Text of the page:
Chrohns, another multiple bowel dissections), and the mess my brother is in. But I was determined from quite a young age to find health. I would make my own doctors appointments when I was 12, forge a signed note from my Mum then walk to the surgery having taken myself out of school. I quickly found out that the medical profession could not help me. And so started my quest I guess.

What I have learned and am learning in regards to defying ones own genetics is pretty amazing. Hence why David Goggin’s speaks to me.

I do think I have been able to help quite a number of people with my approach and so this learning of mine is ultimately quite a blessing. I say to my rehab clients, “let’s just move in the right direction and let’s see how far we can go”. I have so many great stories at what people have achieved it’s awesome and refused to be broken themselves.

So if anyone is reading this with pain and musculoskeletal injury problems just keep going, keep looking for answers to your own puzzle. Keep nudging yourself in the right direction.

The Green Beret has a beautiful voice, “men who mean what they say”.
 

NewEngland Seeker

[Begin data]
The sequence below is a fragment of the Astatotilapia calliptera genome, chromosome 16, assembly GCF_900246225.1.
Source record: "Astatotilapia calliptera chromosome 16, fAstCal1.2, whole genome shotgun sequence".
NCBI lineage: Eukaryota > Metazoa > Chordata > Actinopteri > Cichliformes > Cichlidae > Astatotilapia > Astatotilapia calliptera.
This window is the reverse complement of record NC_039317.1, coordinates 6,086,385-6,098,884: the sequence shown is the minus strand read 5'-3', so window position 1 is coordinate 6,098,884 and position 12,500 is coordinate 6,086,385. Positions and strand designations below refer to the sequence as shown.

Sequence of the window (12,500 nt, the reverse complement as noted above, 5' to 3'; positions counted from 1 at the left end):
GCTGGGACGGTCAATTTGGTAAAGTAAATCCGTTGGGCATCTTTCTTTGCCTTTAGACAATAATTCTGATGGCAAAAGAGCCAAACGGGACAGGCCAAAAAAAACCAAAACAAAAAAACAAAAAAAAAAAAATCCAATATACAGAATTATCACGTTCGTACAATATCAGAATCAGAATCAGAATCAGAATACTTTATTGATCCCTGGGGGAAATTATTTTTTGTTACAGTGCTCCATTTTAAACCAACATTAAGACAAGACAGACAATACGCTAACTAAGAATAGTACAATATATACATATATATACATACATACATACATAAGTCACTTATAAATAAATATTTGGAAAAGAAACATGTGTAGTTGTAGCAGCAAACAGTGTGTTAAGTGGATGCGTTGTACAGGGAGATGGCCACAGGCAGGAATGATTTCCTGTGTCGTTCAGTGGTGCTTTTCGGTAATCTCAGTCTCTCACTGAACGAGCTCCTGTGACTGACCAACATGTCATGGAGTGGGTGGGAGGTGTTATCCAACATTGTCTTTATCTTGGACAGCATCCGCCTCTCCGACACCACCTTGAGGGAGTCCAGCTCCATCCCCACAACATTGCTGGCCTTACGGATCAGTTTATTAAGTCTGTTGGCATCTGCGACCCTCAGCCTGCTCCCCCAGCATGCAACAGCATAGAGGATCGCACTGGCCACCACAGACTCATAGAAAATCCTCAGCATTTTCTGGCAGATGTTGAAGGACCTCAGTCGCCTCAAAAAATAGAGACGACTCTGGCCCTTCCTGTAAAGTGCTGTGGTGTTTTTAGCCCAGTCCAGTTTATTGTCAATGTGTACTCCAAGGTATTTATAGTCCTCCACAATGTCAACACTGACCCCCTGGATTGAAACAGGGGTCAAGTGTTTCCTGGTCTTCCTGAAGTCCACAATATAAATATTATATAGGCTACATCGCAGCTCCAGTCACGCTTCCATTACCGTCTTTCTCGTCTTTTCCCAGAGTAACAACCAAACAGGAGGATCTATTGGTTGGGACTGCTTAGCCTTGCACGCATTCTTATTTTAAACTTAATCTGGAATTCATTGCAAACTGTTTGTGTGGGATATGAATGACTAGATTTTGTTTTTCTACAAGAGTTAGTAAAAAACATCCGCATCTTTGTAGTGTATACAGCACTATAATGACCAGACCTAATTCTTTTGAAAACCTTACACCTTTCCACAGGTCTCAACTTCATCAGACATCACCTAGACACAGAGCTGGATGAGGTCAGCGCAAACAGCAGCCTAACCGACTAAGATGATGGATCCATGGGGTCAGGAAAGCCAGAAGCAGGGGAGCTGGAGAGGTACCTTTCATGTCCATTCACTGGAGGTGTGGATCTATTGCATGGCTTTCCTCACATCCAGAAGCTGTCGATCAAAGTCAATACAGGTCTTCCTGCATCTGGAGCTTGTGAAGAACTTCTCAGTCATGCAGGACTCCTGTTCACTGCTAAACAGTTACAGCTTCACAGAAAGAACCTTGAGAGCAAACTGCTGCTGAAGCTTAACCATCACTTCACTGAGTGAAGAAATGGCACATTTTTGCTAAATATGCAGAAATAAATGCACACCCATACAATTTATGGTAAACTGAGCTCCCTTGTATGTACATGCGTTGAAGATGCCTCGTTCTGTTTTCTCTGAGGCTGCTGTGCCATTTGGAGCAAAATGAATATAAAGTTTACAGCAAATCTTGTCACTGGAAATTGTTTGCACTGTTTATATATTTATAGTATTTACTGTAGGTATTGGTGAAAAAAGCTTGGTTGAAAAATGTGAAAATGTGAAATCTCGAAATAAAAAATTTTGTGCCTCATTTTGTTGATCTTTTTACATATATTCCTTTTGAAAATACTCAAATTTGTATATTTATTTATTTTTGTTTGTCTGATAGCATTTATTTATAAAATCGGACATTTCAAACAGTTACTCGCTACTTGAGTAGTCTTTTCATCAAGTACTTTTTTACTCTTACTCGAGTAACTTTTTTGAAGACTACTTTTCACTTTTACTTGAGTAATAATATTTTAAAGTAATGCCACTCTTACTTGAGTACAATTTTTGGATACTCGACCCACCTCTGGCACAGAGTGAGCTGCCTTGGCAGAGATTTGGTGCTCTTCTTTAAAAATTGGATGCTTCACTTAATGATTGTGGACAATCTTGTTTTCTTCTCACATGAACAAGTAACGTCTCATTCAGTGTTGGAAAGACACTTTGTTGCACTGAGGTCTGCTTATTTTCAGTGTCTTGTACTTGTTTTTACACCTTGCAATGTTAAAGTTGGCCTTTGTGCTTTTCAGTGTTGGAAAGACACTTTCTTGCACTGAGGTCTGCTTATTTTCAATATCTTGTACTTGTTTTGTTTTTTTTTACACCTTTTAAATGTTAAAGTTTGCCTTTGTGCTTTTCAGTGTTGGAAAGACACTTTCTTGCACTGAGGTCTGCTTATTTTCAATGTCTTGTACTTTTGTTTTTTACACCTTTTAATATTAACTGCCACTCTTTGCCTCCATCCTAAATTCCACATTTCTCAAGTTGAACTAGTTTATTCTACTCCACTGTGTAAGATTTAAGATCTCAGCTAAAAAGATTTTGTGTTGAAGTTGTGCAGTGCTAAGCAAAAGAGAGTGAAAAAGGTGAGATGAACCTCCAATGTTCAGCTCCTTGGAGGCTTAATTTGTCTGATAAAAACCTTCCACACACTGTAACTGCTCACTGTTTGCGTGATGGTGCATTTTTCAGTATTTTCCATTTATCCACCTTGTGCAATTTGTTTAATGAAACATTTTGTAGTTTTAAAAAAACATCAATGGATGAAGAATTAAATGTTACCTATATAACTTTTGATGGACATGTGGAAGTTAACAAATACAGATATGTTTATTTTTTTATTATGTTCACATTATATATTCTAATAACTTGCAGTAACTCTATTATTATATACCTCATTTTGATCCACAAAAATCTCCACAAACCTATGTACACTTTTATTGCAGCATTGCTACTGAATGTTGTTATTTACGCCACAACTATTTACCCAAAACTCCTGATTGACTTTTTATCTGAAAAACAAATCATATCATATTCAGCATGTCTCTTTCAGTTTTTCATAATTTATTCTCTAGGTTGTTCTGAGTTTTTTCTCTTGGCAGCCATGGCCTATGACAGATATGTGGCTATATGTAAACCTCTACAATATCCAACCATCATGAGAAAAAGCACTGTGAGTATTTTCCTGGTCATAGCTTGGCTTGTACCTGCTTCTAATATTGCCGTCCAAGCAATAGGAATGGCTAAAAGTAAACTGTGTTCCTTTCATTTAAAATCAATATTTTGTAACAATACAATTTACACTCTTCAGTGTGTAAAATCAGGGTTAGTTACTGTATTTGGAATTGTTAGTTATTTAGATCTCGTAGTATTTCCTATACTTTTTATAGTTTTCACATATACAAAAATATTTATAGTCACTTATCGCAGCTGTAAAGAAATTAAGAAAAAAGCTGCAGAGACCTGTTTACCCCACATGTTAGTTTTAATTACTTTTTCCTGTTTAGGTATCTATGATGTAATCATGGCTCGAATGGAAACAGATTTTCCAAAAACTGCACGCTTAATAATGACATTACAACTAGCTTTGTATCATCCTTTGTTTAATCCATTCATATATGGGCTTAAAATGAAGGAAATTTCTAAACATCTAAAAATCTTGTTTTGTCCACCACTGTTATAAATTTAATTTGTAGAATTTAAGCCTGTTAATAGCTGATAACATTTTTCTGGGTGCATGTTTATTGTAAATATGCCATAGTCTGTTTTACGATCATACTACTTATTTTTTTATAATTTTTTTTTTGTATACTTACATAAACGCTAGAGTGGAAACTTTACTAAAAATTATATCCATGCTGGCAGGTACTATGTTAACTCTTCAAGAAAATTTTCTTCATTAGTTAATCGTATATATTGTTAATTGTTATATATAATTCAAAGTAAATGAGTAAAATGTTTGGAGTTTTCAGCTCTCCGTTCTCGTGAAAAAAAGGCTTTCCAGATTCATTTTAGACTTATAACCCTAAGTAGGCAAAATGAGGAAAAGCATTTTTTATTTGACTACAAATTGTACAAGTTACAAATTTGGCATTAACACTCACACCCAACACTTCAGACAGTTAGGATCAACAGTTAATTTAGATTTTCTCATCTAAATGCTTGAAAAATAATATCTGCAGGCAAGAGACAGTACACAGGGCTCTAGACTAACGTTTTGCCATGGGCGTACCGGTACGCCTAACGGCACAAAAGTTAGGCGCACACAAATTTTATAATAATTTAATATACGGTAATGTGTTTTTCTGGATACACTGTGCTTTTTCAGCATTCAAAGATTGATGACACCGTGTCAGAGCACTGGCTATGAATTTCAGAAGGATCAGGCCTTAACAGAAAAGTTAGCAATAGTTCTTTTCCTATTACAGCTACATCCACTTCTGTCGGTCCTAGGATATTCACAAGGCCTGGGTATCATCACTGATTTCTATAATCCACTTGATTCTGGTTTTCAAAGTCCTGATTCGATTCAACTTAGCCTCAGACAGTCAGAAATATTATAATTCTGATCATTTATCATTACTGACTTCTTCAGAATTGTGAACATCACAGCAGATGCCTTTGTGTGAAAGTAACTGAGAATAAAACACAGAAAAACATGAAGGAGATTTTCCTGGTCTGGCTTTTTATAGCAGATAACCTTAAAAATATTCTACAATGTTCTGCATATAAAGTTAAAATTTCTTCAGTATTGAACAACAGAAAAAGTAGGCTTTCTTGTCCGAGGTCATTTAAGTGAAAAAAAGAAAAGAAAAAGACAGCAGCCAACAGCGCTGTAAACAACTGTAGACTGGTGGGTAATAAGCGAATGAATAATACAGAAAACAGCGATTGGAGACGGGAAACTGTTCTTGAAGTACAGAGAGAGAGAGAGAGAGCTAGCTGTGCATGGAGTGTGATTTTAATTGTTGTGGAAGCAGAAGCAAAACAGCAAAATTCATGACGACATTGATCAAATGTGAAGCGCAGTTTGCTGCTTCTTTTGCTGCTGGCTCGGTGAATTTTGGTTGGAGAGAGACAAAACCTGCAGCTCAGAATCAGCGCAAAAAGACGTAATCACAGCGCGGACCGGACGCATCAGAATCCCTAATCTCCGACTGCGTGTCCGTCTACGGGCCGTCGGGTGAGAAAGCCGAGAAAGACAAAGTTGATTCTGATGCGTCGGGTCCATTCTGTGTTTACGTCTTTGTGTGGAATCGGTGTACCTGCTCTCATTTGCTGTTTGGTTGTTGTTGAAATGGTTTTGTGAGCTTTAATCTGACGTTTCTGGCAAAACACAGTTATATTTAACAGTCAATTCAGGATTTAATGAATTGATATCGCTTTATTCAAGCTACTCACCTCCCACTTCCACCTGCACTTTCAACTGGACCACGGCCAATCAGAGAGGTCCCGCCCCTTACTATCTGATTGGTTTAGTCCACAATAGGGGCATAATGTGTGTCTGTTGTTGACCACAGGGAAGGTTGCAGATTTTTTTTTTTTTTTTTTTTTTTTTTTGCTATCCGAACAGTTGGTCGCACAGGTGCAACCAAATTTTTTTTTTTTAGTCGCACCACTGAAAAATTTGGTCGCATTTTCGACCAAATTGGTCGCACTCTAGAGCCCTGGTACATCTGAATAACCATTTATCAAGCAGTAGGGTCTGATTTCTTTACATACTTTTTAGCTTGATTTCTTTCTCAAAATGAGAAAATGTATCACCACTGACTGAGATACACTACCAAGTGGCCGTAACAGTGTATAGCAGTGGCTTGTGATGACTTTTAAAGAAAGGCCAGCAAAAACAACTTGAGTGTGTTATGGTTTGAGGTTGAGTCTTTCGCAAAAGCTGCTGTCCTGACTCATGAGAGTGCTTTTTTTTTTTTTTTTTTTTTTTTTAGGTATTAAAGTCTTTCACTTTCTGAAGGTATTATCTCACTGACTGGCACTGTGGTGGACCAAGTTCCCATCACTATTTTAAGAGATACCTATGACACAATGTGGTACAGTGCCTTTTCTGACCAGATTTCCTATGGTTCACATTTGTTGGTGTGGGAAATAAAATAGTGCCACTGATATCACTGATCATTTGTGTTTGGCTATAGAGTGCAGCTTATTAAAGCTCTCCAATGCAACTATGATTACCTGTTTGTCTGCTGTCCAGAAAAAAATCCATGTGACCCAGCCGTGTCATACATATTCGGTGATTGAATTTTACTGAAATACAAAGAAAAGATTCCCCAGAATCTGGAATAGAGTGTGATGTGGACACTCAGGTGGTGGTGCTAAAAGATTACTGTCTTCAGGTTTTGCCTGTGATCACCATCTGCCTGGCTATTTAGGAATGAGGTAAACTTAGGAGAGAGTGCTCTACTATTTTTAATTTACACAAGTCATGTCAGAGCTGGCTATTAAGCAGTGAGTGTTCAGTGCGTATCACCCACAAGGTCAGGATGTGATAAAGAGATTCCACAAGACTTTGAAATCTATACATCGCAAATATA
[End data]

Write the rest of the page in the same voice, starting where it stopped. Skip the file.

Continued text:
Jedi Council Member
FOTCM Member
I do think I have been able to help quite a number of people with my approach and so this learning of mine is ultimately quite a blessing.
This is so true, with all the trials and errors that it takes to find the best solution cannot be duplicated. Then to top it off, you solve another one of your problem that requires you to adjust and tinker with everything else in order to regain the balance. It is a constant building of sand castles.

The Green Beret has a beautiful voice, “men who mean what they say”.
The back story of this Sargent is amazing. He was a real man who lived a life of mental toughness.
 
I read the book from start to finish, then read it again in sections that resonated with me. Maybe it was because I was in the marines and I had “something to prove” but his book brought me to tears.

I think perhaps his methods aren’t for everyone. But they are for me. They changed me. I believe if you have had moments in your life where you have endured extreme physical and psychological pain and have tried and failed to overcome it. This is a method of work for you.

I haven’t been able to run more than 1.5 miles without my shin bones fracturing since the military, but his book and his book showed me something I’ve never seen or applied before!

I just finished running 6 miles and not even phased to the degree I used to be because of his methods of viewing the mind as a separate entity. Further knowledge of intense dedicated stretching and painful but highly character building freezing showers helps IMMENSELY in recovery. Almost as if I didn’t run at all.